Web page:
I really struggled to address issues relating to performance during those early management years.
- How could I, so young and inexperienced, give any feedback to my staff?
- In such a casual and friendly environment, how was I supposed to gain respect?
- They were older than I was so why didn’t they know how to perform and behave?
I did not have the answers to these questions and the result was that my conversations and discussions about their performance were usually one-way and very instructional. Actually, there were no conversations at all. I was the boss and I made the decisions which included telling my staff what had to be done.
I left no room for dialogue or clarification. It is no wonder that my time in the role of Supervisor quickly came to and end when I became frustrated with their attitudes and behaviours and resigned.
There was trauma on both sides of the fence.
The Journey Towards Effective Management
I eventually left computers behind and moved into the world of people. Back then it was personnel, today its called human capital. Call it what you may, my management journey has taught me that people really are our most valuable assets and without them, we would have no work and certainly no organisations.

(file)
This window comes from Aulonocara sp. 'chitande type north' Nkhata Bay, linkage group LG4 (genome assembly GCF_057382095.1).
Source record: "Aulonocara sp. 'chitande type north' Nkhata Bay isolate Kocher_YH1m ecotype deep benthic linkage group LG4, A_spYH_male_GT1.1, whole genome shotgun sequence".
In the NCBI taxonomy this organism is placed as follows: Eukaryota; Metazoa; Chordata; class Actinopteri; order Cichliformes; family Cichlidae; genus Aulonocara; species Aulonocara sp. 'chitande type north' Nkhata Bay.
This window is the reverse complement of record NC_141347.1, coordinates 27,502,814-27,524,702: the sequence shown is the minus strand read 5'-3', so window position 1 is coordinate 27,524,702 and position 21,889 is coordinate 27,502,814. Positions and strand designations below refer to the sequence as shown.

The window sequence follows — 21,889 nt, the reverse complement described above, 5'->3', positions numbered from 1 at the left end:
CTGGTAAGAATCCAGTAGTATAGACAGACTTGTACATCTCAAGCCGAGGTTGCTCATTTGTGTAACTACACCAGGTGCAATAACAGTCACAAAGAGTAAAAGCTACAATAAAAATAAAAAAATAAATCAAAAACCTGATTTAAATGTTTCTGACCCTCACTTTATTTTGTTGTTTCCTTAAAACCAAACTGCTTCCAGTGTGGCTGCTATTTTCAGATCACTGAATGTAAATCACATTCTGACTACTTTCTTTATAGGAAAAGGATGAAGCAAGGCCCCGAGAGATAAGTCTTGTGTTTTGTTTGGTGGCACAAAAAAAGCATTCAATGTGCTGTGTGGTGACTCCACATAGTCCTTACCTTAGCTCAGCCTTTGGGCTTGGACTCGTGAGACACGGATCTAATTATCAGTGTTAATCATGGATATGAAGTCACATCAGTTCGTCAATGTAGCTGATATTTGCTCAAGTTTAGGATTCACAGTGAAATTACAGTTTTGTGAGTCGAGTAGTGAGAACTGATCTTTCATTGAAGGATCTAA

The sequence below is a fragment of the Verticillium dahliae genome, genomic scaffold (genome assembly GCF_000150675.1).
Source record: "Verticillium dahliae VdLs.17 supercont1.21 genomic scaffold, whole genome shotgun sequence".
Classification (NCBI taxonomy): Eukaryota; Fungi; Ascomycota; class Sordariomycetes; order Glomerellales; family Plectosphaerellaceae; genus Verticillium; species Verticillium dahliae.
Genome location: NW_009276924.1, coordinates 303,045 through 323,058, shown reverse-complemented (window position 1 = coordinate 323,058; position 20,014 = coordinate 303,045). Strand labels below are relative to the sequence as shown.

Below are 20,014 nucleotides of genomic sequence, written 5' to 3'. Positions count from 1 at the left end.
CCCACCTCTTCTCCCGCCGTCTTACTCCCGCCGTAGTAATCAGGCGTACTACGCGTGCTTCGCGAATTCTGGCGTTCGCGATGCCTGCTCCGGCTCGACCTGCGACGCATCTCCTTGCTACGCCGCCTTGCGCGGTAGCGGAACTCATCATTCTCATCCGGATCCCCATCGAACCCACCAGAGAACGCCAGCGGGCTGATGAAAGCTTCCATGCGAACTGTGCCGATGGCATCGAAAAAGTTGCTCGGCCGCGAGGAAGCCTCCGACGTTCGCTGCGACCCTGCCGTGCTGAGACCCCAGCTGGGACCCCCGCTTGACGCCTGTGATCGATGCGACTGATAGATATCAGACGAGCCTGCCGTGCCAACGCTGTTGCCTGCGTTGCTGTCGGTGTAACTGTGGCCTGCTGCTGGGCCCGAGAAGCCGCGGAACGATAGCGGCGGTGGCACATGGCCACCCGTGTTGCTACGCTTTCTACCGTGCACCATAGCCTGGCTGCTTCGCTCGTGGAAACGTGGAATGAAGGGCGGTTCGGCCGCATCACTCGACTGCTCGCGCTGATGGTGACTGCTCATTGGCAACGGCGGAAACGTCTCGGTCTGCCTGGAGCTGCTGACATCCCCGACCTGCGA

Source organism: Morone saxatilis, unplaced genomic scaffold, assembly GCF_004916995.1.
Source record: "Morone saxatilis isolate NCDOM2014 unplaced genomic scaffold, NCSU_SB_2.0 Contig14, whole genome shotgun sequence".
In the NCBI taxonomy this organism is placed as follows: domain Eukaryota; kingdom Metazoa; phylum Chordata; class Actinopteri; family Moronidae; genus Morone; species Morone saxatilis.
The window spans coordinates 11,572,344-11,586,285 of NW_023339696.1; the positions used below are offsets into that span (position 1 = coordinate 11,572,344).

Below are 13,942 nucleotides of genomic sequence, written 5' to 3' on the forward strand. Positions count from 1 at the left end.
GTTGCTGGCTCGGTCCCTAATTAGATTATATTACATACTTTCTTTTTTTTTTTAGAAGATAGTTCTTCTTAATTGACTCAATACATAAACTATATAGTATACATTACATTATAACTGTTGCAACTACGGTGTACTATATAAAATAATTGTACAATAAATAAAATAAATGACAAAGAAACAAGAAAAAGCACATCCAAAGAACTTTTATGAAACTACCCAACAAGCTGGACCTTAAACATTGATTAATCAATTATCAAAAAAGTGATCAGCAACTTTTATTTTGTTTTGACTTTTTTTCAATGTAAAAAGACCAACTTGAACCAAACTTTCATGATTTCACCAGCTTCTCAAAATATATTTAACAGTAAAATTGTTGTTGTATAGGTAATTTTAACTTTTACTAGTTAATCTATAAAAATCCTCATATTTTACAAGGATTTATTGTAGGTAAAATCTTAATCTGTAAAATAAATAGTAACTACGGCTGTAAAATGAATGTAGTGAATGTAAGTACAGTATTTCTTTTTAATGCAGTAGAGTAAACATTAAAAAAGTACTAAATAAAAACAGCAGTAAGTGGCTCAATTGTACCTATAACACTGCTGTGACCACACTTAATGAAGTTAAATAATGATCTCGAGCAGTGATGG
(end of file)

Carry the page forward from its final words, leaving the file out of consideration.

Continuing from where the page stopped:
What is frightening about that is the fact that, as humans managing humans, we do not invest adequate time, energy and effort into learning how to perform this role well.
Think about it? When you think about management, do you:
- think about how effective you are in your relationships with people?
- make plans to invest in your learning and human skills?
- pay attention to your behaviours and attitudes towards others and in your roles?
- work towards becoming more assertive?
- master the art of having difficult conversations?
- know how to separate performance from familiarity?
Being able to answer these questions positively will provide you with the foundation that you need to become an effective and assertive performance manager.